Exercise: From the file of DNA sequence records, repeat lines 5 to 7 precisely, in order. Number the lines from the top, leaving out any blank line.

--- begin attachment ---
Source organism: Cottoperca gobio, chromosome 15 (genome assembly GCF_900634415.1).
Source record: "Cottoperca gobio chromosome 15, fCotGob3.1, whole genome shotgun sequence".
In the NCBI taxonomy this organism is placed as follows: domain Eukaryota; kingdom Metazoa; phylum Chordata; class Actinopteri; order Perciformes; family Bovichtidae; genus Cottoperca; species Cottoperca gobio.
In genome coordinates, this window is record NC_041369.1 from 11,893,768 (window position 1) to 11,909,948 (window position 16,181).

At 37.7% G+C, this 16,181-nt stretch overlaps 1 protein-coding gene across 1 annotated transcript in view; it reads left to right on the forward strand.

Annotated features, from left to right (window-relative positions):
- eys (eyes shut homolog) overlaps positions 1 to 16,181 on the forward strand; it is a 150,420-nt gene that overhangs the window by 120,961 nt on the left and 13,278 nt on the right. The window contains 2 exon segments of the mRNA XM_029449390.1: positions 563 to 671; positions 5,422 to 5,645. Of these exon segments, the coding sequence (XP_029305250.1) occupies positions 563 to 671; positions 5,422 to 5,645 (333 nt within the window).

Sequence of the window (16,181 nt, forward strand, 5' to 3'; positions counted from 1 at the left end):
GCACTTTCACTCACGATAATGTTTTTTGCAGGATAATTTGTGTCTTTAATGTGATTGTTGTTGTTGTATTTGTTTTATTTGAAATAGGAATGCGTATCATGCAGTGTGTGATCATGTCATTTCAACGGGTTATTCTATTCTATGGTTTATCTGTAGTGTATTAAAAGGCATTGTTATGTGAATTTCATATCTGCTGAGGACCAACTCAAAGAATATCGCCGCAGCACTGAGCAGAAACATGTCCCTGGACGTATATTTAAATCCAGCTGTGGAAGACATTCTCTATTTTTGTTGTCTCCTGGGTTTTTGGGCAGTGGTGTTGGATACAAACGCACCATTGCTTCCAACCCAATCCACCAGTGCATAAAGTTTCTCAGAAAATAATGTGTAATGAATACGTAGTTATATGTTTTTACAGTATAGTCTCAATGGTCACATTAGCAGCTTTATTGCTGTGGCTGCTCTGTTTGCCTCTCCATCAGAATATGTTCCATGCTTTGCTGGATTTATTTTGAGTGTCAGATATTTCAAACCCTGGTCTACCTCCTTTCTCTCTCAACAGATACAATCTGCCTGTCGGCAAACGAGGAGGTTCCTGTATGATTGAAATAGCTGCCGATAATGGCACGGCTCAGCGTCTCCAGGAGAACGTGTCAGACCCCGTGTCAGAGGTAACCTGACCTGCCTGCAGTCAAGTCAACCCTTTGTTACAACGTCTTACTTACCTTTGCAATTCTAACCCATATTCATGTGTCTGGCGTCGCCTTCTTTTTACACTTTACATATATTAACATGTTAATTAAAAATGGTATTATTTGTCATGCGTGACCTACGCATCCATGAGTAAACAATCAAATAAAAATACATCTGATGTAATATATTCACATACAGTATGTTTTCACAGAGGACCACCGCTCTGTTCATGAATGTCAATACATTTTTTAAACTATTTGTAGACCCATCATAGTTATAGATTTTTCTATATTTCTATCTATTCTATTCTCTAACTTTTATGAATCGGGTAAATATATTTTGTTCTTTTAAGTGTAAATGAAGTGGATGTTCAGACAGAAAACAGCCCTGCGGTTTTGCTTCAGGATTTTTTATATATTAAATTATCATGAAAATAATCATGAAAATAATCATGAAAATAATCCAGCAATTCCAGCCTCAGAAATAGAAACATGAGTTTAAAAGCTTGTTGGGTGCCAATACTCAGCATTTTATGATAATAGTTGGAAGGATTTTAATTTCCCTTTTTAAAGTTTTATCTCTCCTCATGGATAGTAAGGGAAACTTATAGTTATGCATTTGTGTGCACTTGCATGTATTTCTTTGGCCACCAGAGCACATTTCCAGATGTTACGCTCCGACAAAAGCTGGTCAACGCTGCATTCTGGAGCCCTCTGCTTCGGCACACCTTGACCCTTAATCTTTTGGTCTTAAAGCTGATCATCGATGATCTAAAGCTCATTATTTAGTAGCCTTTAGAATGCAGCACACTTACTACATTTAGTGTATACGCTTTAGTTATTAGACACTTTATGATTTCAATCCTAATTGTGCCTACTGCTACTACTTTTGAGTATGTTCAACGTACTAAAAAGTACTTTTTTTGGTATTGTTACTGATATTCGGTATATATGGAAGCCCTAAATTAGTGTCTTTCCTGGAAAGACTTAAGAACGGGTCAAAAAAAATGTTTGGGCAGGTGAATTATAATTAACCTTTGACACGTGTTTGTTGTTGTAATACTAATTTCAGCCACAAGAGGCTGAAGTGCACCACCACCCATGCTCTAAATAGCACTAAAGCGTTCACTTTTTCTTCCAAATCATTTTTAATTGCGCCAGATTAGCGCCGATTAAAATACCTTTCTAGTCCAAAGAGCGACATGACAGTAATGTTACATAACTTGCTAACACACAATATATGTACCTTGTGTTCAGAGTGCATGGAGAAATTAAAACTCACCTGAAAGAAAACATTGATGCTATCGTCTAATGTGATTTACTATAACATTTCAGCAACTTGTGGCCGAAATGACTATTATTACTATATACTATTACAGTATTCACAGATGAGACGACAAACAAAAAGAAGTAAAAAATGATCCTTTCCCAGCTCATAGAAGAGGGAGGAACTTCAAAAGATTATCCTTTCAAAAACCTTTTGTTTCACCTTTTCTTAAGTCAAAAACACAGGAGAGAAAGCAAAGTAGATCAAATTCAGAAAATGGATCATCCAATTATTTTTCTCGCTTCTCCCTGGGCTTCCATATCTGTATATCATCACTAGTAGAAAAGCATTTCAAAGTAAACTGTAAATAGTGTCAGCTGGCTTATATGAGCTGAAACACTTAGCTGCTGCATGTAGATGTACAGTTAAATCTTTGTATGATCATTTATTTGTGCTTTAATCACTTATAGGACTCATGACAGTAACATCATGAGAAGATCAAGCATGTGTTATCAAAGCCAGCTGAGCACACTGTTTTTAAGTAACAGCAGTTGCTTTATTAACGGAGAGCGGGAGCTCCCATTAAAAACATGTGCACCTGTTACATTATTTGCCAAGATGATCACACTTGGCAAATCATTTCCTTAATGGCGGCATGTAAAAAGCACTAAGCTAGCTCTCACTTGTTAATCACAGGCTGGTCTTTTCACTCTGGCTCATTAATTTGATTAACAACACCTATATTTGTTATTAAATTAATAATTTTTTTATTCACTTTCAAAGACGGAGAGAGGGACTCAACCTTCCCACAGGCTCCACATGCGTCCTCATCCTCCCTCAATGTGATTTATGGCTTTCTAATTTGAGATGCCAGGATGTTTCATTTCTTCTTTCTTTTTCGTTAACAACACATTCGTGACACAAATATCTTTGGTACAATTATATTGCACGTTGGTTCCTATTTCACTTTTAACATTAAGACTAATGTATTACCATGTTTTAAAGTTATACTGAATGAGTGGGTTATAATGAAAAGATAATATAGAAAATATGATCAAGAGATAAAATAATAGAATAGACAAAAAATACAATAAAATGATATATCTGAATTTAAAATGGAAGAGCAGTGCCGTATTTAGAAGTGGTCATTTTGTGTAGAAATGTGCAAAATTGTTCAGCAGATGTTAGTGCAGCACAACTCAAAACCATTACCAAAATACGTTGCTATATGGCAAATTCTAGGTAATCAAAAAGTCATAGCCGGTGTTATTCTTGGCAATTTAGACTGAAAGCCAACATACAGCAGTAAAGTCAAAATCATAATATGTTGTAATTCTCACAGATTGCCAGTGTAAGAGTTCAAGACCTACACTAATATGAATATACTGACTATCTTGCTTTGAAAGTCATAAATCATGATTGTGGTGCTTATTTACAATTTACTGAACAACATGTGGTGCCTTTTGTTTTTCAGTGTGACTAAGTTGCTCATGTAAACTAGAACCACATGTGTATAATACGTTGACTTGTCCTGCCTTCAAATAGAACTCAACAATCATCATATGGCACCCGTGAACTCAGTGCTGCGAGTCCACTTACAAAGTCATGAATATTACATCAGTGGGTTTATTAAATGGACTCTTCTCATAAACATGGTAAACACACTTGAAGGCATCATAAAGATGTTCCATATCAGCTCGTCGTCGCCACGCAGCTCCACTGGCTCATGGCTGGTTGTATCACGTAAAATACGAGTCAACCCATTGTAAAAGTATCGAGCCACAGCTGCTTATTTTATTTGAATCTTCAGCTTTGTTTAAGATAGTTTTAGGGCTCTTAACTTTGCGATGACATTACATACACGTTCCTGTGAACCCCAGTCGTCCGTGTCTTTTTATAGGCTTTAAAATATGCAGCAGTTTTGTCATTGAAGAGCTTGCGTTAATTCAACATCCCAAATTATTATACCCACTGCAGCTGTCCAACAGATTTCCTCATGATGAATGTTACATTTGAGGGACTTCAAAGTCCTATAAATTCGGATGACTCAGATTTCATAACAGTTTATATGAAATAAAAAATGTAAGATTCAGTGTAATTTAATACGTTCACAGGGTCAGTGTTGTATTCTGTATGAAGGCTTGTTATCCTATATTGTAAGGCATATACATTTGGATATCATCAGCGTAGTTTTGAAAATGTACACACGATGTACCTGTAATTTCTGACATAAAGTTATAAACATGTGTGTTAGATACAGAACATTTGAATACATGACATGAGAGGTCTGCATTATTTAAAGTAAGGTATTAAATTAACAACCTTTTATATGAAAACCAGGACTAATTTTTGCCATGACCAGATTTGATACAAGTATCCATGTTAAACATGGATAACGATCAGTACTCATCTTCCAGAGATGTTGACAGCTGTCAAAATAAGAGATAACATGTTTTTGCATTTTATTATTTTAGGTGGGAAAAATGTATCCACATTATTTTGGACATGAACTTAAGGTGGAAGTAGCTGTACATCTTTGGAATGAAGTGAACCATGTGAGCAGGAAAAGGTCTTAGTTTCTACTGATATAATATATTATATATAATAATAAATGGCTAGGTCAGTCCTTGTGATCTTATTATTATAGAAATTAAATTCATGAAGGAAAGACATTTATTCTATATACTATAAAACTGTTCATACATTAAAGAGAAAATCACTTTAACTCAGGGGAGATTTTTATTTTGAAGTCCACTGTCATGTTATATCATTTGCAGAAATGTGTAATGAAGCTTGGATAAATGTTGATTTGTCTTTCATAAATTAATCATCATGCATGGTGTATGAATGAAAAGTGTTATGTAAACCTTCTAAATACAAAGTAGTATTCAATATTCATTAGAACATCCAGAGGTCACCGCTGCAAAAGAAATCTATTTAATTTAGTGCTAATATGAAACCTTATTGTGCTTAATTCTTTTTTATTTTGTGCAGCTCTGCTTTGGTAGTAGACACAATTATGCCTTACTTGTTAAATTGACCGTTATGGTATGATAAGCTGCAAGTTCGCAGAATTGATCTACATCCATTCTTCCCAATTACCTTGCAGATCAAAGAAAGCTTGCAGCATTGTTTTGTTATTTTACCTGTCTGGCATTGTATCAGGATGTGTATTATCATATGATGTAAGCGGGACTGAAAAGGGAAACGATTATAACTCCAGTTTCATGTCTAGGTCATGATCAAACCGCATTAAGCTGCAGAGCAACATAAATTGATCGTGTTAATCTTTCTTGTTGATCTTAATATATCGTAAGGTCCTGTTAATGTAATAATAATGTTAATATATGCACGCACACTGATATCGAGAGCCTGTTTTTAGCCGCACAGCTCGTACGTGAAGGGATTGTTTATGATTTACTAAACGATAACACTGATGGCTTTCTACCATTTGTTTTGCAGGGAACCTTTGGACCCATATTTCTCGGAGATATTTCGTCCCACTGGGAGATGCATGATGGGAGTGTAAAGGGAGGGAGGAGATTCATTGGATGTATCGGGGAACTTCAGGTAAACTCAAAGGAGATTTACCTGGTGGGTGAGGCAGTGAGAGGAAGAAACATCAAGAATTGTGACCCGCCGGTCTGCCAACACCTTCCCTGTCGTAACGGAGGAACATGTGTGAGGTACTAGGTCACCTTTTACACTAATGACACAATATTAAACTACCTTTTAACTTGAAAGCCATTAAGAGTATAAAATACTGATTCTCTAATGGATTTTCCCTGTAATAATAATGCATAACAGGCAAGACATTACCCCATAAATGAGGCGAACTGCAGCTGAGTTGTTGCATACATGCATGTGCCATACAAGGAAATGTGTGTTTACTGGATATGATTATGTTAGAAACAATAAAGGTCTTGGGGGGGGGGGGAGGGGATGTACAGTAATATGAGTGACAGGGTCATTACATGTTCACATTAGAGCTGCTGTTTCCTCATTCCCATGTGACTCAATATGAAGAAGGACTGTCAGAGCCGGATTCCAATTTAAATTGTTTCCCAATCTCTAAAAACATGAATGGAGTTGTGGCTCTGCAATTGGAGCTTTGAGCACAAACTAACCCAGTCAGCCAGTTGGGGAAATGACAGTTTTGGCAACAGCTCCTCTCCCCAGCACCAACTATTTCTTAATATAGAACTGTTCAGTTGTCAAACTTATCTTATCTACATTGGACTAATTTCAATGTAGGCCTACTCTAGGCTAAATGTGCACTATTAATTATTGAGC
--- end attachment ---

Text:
At 37.7% G+C, this 16,181-nt stretch overlaps 1 protein-coding gene across 1 annotated transcript in view; it reads left to right on the forward strand.

Annotated features, from left to right (window-relative positions):
- eys (eyes shut homolog) overlaps positions 1 to 16,181 on the forward strand; it is a 150,420-nt gene that overhangs the window by 120,961 nt on the left and 13,278 nt on the right. The window contains 2 exon segments of the mRNA XM_029449390.1: positions 563 to 671; positions 5,422 to 5,645. Of these exon segments, the coding sequence (XP_029305250.1) occupies positions 563 to 671; positions 5,422 to 5,645 (333 nt within the window).